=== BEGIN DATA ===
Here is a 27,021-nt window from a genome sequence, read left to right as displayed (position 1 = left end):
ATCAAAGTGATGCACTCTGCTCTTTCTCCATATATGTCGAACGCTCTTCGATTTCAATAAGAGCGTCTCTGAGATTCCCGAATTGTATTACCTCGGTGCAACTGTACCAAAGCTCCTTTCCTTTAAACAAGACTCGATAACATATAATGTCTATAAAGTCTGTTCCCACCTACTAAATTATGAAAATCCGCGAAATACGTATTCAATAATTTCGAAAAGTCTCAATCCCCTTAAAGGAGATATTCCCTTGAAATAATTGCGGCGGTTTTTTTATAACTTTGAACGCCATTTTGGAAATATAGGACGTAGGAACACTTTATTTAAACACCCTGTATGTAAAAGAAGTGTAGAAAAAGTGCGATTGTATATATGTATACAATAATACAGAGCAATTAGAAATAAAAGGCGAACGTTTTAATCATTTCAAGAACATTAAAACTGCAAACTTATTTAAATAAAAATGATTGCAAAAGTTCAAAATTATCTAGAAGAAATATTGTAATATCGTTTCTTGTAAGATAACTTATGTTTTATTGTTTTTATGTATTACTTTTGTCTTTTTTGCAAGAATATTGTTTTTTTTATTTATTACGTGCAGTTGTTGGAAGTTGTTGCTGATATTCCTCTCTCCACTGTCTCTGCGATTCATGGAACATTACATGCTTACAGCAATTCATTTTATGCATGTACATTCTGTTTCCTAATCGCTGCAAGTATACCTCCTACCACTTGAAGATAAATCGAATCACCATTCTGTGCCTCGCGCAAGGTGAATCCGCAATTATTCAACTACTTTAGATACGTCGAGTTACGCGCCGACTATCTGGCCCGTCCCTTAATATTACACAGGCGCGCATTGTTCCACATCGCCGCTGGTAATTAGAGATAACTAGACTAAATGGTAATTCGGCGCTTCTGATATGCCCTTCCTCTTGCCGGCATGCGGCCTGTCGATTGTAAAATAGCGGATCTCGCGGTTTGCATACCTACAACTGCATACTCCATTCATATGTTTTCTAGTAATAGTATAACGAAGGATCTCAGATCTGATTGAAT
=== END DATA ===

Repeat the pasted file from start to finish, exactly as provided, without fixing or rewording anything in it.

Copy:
Here is a 27,021-nt window from a genome sequence, read left to right as displayed (position 1 = left end):
ATCAAAGTGATGCACTCTGCTCTTTCTCCATATATGTCGAACGCTCTTCGATTTCAATAAGAGCGTCTCTGAGATTCCCGAATTGTATTACCTCGGTGCAACTGTACCAAAGCTCCTTTCCTTTAAACAAGACTCGATAACATATAATGTCTATAAAGTCTGTTCCCACCTACTAAATTATGAAAATCCGCGAAATACGTATTCAATAATTTCGAAAAGTCTCAATCCCCTTAAAGGAGATATTCCCTTGAAATAATTGCGGCGGTTTTTTTATAACTTTGAACGCCATTTTGGAAATATAGGACGTAGGAACACTTTATTTAAACACCCTGTATGTAAAAGAAGTGTAGAAAAAGTGCGATTGTATATATGTATACAATAATACAGAGCAATTAGAAATAAAAGGCGAACGTTTTAATCATTTCAAGAACATTAAAACTGCAAACTTATTTAAATAAAAATGATTGCAAAAGTTCAAAATTATCTAGAAGAAATATTGTAATATCGTTTCTTGTAAGATAACTTATGTTTTATTGTTTTTATGTATTACTTTTGTCTTTTTTGCAAGAATATTGTTTTTTTTATTTATTACGTGCAGTTGTTGGAAGTTGTTGCTGATATTCCTCTCTCCACTGTCTCTGCGATTCATGGAACATTACATGCTTACAGCAATTCATTTTATGCATGTACATTCTGTTTCCTAATCGCTGCAAGTATACCTCCTACCACTTGAAGATAAATCGAATCACCATTCTGTGCCTCGCGCAAGGTGAATCCGCAATTATTCAACTACTTTAGATACGTCGAGTTACGCGCCGACTATCTGGCCCGTCCCTTAATATTACACAGGCGCGCATTGTTCCACATCGCCGCTGGTAATTAGAGATAACTAGACTAAATGGTAATTCGGCGCTTCTGATATGCCCTTCCTCTTGCCGGCATGCGGCCTGTCGATTGTAAAATAGCGGATCTCGCGGTTTGCATACCTACAACTGCATACTCCATTCATATGTTTTCTAGTAATAGTATAACGAAGGATCTCAGATCTGATTGAAT